Steelers-Broncos Playoff History Backstory: At 7-5 and coming off a 3 game losing streak, the NFL had left the 2005 Steelers for dead. Bill Cowher challenged his team to run the table, and they complied. They beat the Bengals in the Wild Card game, shocked the Colts by upsetting them in the AFC Divisional Playoff round. The Broncos, for their part were number 2 seeds, and had just knocked off the defending Champion New England Patriots.

Stat that Sticks Out: How about Ben Roethlisberger going 21-29-275-2. True, Ben threw a couple of “Almost interceptions” but clearly a franchise quarterback was blossoming before our eyes.
Steelers Broncos Playoff History Take Away:  Shortly before the game ended, Dan Rooney and Art Rooney II arrived down on the field to accept the Lamar Hunt Trophy. Dan Rooney extended his hand to Bill Cowher. As Cowher put out his right hand, his left hand shot up with his index finger pointing upward and he could be lip read saying, “We still got ONE more game.”
The message and meaning was clear:  The Steelers 2005 AFC Championship victory represented a means, not a goal.
Aftermath:  The Steelers advanced and triumphed in Super Bowl XL, the Steel Curtain had Risen Again, and Pittsburgh’s Second Super Bowl era had begun.

2011 – Steelers Get Tebowed….

2011 AFC Wild Card Game
January 8, 2012 @ Sports Authority Field at Mile High
Denver Broncos 29, Pittsburgh Steelers 23

Steelers-Broncos Playoff History Backstory:  The Pittsburgh Steelers were declared “Old, Slow and Done” after the Baltimore Ravens devastated them on opening day. Yet the 2011 Steelers fought back, and finished 12-4 including an incredible midseason upset over the New England Patriots. Tim Tebow was the story of the 2011 Denver Broncos. While his mechanics and the quality of his play left a lot to be desired, week after wee Tebow simply seemed to find new ways to win games.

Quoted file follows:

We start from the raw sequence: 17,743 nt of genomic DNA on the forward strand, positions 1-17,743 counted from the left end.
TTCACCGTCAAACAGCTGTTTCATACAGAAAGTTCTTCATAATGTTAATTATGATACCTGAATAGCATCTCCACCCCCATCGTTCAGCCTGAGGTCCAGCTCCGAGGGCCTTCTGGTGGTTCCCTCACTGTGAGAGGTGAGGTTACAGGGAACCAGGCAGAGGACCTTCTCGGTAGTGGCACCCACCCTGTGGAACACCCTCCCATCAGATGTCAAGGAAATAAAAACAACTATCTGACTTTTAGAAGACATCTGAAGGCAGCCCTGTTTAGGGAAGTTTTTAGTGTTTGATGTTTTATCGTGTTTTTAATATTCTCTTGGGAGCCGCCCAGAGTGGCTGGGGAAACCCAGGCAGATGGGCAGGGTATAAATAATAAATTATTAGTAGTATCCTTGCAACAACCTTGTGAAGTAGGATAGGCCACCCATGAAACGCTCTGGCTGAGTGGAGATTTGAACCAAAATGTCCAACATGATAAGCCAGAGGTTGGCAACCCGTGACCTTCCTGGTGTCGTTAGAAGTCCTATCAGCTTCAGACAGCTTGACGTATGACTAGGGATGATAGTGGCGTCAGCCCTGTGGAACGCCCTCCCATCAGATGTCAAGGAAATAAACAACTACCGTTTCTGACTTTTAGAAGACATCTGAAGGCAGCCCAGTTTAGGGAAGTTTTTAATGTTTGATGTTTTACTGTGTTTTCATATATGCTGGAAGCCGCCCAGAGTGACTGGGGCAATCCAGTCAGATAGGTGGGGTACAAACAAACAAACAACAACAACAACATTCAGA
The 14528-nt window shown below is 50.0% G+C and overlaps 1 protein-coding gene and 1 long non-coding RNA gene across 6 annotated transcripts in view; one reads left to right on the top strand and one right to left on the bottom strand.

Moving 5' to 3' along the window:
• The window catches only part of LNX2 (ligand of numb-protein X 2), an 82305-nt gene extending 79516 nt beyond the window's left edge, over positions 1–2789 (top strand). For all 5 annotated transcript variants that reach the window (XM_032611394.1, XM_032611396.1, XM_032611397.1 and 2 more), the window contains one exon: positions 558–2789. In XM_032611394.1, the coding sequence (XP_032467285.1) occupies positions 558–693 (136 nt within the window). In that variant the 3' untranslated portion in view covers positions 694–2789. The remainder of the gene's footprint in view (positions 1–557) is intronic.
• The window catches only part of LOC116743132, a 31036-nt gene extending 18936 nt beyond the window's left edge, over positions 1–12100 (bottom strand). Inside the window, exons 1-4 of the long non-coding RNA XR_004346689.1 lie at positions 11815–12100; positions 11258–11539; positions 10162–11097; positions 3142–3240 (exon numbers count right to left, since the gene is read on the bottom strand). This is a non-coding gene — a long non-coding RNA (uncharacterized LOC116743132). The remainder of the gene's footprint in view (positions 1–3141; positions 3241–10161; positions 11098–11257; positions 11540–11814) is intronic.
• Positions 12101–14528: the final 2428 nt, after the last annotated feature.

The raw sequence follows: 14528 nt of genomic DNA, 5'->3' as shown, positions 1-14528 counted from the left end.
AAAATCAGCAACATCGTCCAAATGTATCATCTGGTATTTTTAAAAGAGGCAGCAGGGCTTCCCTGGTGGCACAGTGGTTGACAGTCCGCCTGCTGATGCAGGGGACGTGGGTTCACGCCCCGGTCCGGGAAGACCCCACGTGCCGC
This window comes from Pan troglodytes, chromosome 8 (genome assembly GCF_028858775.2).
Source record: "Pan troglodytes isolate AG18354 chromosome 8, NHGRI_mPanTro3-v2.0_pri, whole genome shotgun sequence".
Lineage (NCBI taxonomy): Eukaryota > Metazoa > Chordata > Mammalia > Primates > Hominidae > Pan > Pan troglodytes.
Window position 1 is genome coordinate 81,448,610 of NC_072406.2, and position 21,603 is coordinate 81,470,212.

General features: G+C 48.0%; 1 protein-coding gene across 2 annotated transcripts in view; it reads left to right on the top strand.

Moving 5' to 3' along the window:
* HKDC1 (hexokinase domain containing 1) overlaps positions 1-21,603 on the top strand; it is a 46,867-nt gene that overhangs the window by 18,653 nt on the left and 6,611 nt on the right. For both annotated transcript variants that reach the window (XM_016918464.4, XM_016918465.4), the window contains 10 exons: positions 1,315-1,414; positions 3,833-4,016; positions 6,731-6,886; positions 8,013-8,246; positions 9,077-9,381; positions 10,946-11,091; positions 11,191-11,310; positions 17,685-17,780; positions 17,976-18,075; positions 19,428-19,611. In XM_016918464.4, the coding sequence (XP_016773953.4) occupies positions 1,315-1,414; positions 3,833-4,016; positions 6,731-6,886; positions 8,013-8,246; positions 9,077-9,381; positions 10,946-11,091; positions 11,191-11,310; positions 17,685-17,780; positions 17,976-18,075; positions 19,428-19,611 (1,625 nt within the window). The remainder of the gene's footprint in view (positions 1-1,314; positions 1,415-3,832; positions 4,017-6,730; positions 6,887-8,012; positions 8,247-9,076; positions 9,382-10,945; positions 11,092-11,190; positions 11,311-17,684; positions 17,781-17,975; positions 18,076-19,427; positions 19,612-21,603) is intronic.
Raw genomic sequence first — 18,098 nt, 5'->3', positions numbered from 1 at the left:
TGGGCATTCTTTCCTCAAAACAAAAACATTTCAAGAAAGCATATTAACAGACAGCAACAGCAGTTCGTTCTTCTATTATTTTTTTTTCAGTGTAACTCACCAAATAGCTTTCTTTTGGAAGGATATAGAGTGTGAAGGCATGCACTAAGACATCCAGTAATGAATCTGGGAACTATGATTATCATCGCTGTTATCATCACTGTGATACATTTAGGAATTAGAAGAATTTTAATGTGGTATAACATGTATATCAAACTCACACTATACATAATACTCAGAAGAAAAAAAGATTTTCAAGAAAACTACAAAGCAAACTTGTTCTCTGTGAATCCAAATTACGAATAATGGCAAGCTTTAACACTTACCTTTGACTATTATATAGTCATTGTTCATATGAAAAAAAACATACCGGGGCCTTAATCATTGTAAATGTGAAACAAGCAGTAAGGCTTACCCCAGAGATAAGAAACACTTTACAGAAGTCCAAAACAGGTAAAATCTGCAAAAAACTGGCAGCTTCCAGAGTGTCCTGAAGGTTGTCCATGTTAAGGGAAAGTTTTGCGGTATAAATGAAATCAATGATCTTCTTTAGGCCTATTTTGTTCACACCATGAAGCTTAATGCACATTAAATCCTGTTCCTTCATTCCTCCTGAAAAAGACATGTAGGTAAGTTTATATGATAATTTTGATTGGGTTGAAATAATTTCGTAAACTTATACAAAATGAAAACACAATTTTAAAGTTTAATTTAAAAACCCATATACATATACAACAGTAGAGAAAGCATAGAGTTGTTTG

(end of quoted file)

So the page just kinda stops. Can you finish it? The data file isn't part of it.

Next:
Stat that Sticks Out:  Tim Tebow to Demaryius Thomas for 80 yards and a touchdown on the first play of overtime.
Steelers Broncos Playoff History Take Away:  Was this a lucky loss for the Steelers? Losing in overtime in such dramatic fashion demoralized Steelers Nation, but the Steelers, who entered the game with a long  injured list, lost Brett Keisel, Casey Hampton, and Max Starks during the game and likely would have not only been promoting players from the practice squad, but giving them snaps had they won.
Final Farewell:  This the last game for Super Bowl veterans James Farrior, Hines Ward, Bryant McFadden, Mewelde Moore and Chris Kemoeatu.
The Aftermath:  The Patriots slaughter the Broncos in the following week, and John Elway has seen enough, and brings Peyton Manning to Denver. The Steelers enter salary cap purgatory and Kevin Colbert and Mike Tomlin begin a rebuilding process over the course of two back-to-back 8-8 seasons.

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Michael Vick’s Playoff Record Proves He Deserves 2nd Look If Ben Roethlisberger Can’t Play

Pittsburgh’s injury report for the Steelers AFC Divisional Playoff game against the Denver Broncos offered a mixed bag. Quarterback Ben Roethlisberger will attempt to practice, but Mike Tomlin indicated Landry Jones will get extensive work in practice.